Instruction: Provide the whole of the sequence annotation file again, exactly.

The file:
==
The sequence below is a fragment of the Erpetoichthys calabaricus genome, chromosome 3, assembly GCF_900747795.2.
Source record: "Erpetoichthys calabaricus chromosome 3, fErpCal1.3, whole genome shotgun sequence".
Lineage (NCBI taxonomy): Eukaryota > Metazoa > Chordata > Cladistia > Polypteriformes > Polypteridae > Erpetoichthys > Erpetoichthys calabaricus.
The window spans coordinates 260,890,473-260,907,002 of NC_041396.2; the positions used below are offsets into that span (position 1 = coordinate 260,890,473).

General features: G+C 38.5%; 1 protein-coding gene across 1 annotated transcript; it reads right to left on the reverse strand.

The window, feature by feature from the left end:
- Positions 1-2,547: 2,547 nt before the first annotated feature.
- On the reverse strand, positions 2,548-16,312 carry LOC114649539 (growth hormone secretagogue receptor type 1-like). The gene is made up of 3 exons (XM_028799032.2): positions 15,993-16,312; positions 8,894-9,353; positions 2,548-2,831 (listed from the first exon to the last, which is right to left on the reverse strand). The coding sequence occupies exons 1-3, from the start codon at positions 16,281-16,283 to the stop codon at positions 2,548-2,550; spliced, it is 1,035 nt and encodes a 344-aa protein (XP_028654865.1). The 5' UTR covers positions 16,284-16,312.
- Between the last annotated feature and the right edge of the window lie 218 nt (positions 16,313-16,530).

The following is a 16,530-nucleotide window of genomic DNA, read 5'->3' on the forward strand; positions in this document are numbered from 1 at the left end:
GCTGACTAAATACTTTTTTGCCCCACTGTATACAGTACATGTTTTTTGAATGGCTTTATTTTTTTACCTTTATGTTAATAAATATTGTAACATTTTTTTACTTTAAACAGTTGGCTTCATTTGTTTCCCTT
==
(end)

The sequence below is a fragment of the Erpetoichthys calabaricus genome, chromosome 3, assembly GCF_900747795.2.
Source record: "Erpetoichthys calabaricus chromosome 3, fErpCal1.3, whole genome shotgun sequence".
Lineage (NCBI taxonomy): Eukaryota > Metazoa > Chordata > Cladistia > Polypteriformes > Polypteridae > Erpetoichthys > Erpetoichthys calabaricus.
The window spans coordinates 260,890,473-260,907,002 of NC_041396.2; the positions used below are offsets into that span (position 1 = coordinate 260,890,473).

General features: G+C 38.5%; 1 protein-coding gene across 1 annotated transcript; it reads right to left on the reverse strand.

The window, feature by feature from the left end:
- Positions 1-2,547: 2,547 nt before the first annotated feature.
- On the reverse strand, positions 2,548-16,312 carry LOC114649539 (growth hormone secretagogue receptor type 1-like). The gene is made up of 3 exons (XM_028799032.2): positions 15,993-16,312; positions 8,894-9,353; positions 2,548-2,831 (listed from the first exon to the last, which is right to left on the reverse strand). The coding sequence occupies exons 1-3, from the start codon at positions 16,281-16,283 to the stop codon at positions 2,548-2,550; spliced, it is 1,035 nt and encodes a 344-aa protein (XP_028654865.1). The 5' UTR covers positions 16,284-16,312.
- Between the last annotated feature and the right edge of the window lie 218 nt (positions 16,313-16,530).

The following is a 16,530-nucleotide window of genomic DNA, read 5'->3' on the forward strand; positions in this document are numbered from 1 at the left end:
GCTGACTAAATACTTTTTTGCCCCACTGTATACAGTACATGTTTTTTGAATGGCTTTATTTTTTTACCTTTATGTTAATAAATATTGTAACATTTTTTTACTTTAAACAGTTGGCTTCATTTGTTTCCCTT